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Multiannual forecasting of seasonal influenza dynamics reveals climatic and evolutionary drivers

Author(s): Axelsen, Jacob Bock; Yaari, Rami; Grenfell, Bryan T.; Stone, Lewi

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Abstract: Human influenza occurs annually in most temperate climatic zones of the world, with epidemics peaking in the cold winter months. Considerable debate surrounds the relative role of epidemic dynamics, viral evolution, and climatic drivers in driving year-to-year variability of outbreaks. The ultimate test of understanding is prediction; however, existing influenza models rarely forecast beyond a single year at best. Here, we use a simple epidemiological model to reveal multiannual predictability based on high-quality influenza surveillance data for Israel; the model fit is corroborated by simple metapopulation comparisons within Israel. Successful forecasts are driven by temperature, humidity, antigenic drift, and immunity loss. Essentially, influenza dynamics are a balance between large perturbations following significant antigenic jumps, interspersed with nonlinear epidemic dynamics tuned by climatic forcing.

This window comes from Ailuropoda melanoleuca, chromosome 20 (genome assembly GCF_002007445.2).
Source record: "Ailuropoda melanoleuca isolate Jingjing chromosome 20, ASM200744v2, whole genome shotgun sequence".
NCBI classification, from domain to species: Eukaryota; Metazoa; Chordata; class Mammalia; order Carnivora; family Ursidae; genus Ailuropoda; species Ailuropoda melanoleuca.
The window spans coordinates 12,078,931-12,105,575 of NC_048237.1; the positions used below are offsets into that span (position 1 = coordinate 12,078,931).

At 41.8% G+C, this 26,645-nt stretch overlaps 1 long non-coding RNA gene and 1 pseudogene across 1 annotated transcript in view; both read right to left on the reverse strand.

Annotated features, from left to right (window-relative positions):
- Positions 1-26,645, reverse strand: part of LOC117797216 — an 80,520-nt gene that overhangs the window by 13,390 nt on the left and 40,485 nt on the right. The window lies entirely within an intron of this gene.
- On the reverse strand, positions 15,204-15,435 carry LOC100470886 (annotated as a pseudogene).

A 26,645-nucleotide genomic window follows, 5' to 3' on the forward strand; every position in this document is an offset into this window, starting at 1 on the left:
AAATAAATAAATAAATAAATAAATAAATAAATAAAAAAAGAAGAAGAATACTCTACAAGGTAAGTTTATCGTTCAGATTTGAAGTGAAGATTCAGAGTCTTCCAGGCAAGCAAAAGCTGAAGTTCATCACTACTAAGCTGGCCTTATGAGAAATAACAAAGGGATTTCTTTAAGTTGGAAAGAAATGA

Publication Date: 1-Jul-2014
Electronic Publication Date: 16-Jun-2014
Citation: Axelsen, Jacob Bock, Yaari, Rami, Grenfell, Bryan T., Stone, Lewi. (2014). Multiannual forecasting of seasonal influenza dynamics reveals climatic and evolutionary drivers. Proceedings of the National Academy of Sciences, 111 (26), 9538 - 9542. doi:10.1073/pnas.1321656111
DOI: doi:10.1073/pnas.1321656111
ISSN: 0027-8424
EISSN: 1091-6490
Pages: 9538 - 9542
Type of Material: Journal Article
Journal/Proceeding Title: Proceedings of the National Academy of Sciences
Version: Final published version. Article is made available in OAR by the publisher's permission or policy.

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